What Bill Clinton’s Snowden Remarks Could Mean for Hillary

The former president’s comments don’t exactly jibe with what Obama has said about the fugitive.

Former President Bill Clinton campaigning for Kentucky Democratic Senate Candidate Alison Lundergan Grimes at the Galt House Hotel on February 25, 2014 in Louisville, Kentucky.
National Journal
Dustin Volz
April 9, 2014, 9:06 a.m.

Some mem­bers of Con­gress may be call­ing for his head, but Ed­ward Snowden earned some sym­path­et­ic re­marks from a former pres­id­ent Tues­day.

“Mr. Snowden has been sort of an im­per­fect mes­sen­ger, from my point of view, for what we need to be talk­ing about here,” Bill Clin­ton said dur­ing a 50-minute speech at the Nav­al Academy in An­na­pol­is, Md. “The Snowden case has raised all of these ques­tions about wheth­er we can use tech­no­logy to pro­tect the na­tion­al se­cur­ity without des­troy­ing the liberty, which in­cludes the right to pri­vacy, of ba­sic­ally in­no­cent bystand­ers.”

Clin­ton’s com­ments don’t ex­actly jibe with what the cur­rent pres­id­ent has said about the fu­git­ive, who is liv­ing in Rus­sia un­der tem­por­ary asylum. Pres­id­ent Obama has re­peatedly said the former Na­tion­al Se­cur­ity Agency con­tract­or should re­turn to the coun­try and be put on tri­al.

Clin­ton also sug­ges­ted that re­forms bey­ond what Obama has pro­posed may be needed for the Na­tion­al Se­cur­ity Agency’s spy pro­grams, al­though he bal­anced the sug­ges­tion by not­ing it’s im­port­ant that the in­tel­li­gence com­munity doesn’t “look like fools” and miss a po­ten­tial ter­ror­ist plot.

Hil­lary Clin­ton, who on Tues­day for the first time men­tioned she is “think­ing about” a pres­id­en­tial run in 2016, was, of course, sec­ret­ary of State dur­ing Obama’s first term, and has largely avoided dis­cuss­ing the is­sue her­self. Her hus­band’s com­ments may sig­nal some light test­ing of the is­sue, which Re­pub­lic­an Sen. Rand Paul, who is also weigh­ing a White House run, has seized as a cent­ral plank of his liber­tari­an plat­form.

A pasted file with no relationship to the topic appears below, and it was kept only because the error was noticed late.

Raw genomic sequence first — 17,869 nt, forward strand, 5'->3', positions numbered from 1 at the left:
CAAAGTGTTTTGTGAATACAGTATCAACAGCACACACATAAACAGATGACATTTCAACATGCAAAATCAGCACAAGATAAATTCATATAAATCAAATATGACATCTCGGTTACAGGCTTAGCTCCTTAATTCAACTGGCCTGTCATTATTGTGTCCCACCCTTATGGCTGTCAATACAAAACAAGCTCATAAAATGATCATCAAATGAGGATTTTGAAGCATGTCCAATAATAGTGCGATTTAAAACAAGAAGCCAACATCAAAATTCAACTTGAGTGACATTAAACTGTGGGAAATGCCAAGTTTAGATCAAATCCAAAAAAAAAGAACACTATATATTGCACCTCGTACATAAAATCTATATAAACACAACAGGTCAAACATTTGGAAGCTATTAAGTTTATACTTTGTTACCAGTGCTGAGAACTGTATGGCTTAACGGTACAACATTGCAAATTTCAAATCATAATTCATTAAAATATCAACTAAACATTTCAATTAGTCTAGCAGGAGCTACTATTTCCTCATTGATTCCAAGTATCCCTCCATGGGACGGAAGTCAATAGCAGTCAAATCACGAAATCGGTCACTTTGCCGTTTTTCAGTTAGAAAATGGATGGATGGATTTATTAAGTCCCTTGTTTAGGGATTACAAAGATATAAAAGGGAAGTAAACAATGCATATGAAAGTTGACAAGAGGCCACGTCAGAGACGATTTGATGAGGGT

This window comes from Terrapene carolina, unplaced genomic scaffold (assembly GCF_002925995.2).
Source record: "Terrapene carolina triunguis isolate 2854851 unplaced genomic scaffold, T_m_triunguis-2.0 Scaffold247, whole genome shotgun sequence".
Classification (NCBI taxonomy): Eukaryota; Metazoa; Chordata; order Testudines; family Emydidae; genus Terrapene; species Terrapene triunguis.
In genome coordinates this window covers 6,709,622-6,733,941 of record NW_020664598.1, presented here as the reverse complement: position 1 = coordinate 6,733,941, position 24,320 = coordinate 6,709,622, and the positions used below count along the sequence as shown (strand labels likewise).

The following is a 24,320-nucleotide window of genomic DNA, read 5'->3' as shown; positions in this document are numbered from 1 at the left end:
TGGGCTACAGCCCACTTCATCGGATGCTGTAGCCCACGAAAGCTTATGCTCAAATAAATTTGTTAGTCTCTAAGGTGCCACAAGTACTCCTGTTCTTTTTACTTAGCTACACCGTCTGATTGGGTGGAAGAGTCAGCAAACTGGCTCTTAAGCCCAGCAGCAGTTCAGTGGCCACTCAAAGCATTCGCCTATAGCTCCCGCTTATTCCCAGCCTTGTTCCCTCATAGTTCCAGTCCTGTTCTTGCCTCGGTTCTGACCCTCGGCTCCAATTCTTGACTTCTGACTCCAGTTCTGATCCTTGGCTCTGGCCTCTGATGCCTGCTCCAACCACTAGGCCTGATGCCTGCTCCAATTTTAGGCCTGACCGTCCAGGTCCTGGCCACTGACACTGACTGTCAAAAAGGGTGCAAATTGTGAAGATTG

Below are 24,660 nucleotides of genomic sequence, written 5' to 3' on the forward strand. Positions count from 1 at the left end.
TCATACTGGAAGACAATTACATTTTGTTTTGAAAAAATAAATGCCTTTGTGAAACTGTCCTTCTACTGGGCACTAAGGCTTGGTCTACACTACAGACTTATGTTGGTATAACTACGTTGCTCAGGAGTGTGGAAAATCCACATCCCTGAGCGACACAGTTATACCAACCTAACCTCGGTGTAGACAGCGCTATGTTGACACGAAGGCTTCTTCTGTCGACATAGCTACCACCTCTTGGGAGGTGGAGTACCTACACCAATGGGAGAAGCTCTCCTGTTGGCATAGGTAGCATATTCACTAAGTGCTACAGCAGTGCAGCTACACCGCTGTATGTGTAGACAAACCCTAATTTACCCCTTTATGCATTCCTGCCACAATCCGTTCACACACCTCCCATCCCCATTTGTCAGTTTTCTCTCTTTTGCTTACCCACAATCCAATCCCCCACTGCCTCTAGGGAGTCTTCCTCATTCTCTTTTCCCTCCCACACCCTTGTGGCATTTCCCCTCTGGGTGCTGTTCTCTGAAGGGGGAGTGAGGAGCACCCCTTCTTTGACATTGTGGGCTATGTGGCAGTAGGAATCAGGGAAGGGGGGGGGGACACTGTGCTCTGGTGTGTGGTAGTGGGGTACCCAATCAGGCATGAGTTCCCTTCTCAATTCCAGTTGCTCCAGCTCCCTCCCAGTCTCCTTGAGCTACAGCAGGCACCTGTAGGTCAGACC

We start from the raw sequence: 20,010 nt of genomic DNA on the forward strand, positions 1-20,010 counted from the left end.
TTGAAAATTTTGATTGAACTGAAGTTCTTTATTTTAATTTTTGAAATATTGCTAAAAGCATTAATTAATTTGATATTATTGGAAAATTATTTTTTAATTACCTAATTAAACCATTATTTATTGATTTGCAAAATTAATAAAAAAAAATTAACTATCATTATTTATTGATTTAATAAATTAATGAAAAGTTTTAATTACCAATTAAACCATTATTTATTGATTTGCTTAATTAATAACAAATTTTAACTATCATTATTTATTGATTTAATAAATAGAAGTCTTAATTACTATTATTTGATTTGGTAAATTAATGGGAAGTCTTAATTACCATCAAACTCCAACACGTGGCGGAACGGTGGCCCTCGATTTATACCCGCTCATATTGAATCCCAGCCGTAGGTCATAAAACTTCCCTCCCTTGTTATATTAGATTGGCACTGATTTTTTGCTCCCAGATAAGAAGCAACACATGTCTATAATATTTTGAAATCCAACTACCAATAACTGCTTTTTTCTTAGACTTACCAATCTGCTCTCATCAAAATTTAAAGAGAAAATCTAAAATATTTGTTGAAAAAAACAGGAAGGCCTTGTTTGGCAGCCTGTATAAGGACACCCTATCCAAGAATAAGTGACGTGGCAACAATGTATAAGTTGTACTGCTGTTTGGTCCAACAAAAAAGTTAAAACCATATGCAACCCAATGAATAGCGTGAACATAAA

Snowden, a former NSA con­tract­or, leaked top-secret agency doc­u­ments to a hand­ful of journ­al­ists last sum­mer, prompt­ing a tor­rent of stor­ies re­veal­ing in­tim­ate de­tails of the gov­ern­ment’s sur­veil­lance prac­tices.

Dur­ing Snowden’s globe-trot­ting pur­suit for asylum that fol­lowed, Hil­lary con­demned China for al­low­ing him to flee from Hong Kong des­pite a re­quest to ar­rest him, a “de­lib­er­ate choice” that she said would “un­ques­tion­ably [have] a neg­at­ive im­pact on the U.S.-China re­la­tion­ship.”

She ad­ded that Snowden’s leaks amoun­ted to “out­rageous be­ha­vi­or.”

But un­ease about the gov­ern­ment’s bulk data col­lec­tion pro­grams has grown since then, as pri­vacy and civil-liber­ties groups, and an un­usu­al co­ali­tion of politi­cians in both parties have clamored for sur­veil­lance re­forms.

Bill Clin­ton does not speak for Hil­lary Clin­ton, but the two have been closely aligned polit­ic­ally for dec­ades. His de­cision to strike a softer tone about Snowden on Wed­nes­day could fore­shad­ow a 2016 elec­tion cycle where both parties ad­opt a plat­form that is less bullish on the need for sur­veil­lance op­er­a­tions to pro­tect na­tion­al se­cur­ity.

“We can­not change the char­ac­ter of our coun­try or com­prom­ise the fu­ture of our people by cre­at­ing a na­tion­al se­cur­ity state, which takes away the liberty and pri­vacy we pro­pose to ad­vance,” Bill said Wed­nes­day, adding, “Don’t kill the goose that laid the golden egg.”

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